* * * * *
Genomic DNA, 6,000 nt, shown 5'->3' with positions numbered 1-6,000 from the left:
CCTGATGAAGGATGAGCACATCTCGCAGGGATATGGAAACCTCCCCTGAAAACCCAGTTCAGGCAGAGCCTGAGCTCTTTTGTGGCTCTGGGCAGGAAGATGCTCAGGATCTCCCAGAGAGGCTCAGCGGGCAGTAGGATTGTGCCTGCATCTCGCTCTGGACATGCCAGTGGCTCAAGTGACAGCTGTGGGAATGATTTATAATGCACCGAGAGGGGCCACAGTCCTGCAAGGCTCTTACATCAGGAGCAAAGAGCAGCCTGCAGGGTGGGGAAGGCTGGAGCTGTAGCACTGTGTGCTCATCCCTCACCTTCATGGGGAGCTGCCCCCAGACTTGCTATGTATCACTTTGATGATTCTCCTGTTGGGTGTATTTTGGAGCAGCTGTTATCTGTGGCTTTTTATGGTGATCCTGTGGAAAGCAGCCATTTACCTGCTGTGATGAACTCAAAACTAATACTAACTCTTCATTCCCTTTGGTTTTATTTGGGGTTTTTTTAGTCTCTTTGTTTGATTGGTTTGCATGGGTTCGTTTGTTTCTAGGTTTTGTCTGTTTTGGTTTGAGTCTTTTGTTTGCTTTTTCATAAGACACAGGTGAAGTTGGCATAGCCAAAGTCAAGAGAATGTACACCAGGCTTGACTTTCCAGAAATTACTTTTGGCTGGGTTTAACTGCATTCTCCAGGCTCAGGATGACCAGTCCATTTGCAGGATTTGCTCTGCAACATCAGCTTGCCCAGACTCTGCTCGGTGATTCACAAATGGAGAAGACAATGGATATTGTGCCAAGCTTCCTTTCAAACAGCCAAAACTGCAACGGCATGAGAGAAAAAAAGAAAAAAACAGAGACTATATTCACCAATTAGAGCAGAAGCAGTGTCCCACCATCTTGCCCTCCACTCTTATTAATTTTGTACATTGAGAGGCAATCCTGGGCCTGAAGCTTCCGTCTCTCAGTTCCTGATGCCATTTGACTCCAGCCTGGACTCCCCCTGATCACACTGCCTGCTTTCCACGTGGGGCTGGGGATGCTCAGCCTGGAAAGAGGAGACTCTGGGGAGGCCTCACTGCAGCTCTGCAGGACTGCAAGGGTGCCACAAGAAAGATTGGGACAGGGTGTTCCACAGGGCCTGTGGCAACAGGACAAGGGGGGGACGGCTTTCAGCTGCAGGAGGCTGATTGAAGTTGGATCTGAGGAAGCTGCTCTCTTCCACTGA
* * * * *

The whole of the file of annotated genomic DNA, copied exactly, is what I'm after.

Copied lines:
Genomic DNA, 6,000 nt, shown 5'->3' with positions numbered 1-6,000 from the left:
CCTGATGAAGGATGAGCACATCTCGCAGGGATATGGAAACCTCCCCTGAAAACCCAGTTCAGGCAGAGCCTGAGCTCTTTTGTGGCTCTGGGCAGGAAGATGCTCAGGATCTCCCAGAGAGGCTCAGCGGGCAGTAGGATTGTGCCTGCATCTCGCTCTGGACATGCCAGTGGCTCAAGTGACAGCTGTGGGAATGATTTATAATGCACCGAGAGGGGCCACAGTCCTGCAAGGCTCTTACATCAGGAGCAAAGAGCAGCCTGCAGGGTGGGGAAGGCTGGAGCTGTAGCACTGTGTGCTCATCCCTCACCTTCATGGGGAGCTGCCCCCAGACTTGCTATGTATCACTTTGATGATTCTCCTGTTGGGTGTATTTTGGAGCAGCTGTTATCTGTGGCTTTTTATGGTGATCCTGTGGAAAGCAGCCATTTACCTGCTGTGATGAACTCAAAACTAATACTAACTCTTCATTCCCTTTGGTTTTATTTGGGGTTTTTTTAGTCTCTTTGTTTGATTGGTTTGCATGGGTTCGTTTGTTTCTAGGTTTTGTCTGTTTTGGTTTGAGTCTTTTGTTTGCTTTTTCATAAGACACAGGTGAAGTTGGCATAGCCAAAGTCAAGAGAATGTACACCAGGCTTGACTTTCCAGAAATTACTTTTGGCTGGGTTTAACTGCATTCTCCAGGCTCAGGATGACCAGTCCATTTGCAGGATTTGCTCTGCAACATCAGCTTGCCCAGACTCTGCTCGGTGATTCACAAATGGAGAAGACAATGGATATTGTGCCAAGCTTCCTTTCAAACAGCCAAAACTGCAACGGCATGAGAGAAAAAAAGAAAAAAACAGAGACTATATTCACCAATTAGAGCAGAAGCAGTGTCCCACCATCTTGCCCTCCACTCTTATTAATTTTGTACATTGAGAGGCAATCCTGGGCCTGAAGCTTCCGTCTCTCAGTTCCTGATGCCATTTGACTCCAGCCTGGACTCCCCCTGATCACACTGCCTGCTTTCCACGTGGGGCTGGGGATGCTCAGCCTGGAAAGAGGAGACTCTGGGGAGGCCTCACTGCAGCTCTGCAGGACTGCAAGGGTGCCACAAGAAAGATTGGGACAGGGTGTTCCACAGGGCCTGTGGCAACAGGACAAGGGGGGGACGGCTTTCAGCTGCAGGAGGCTGATTGAAGTTGGATCTGAGGAAGCTGCTCTCTTCCACTGA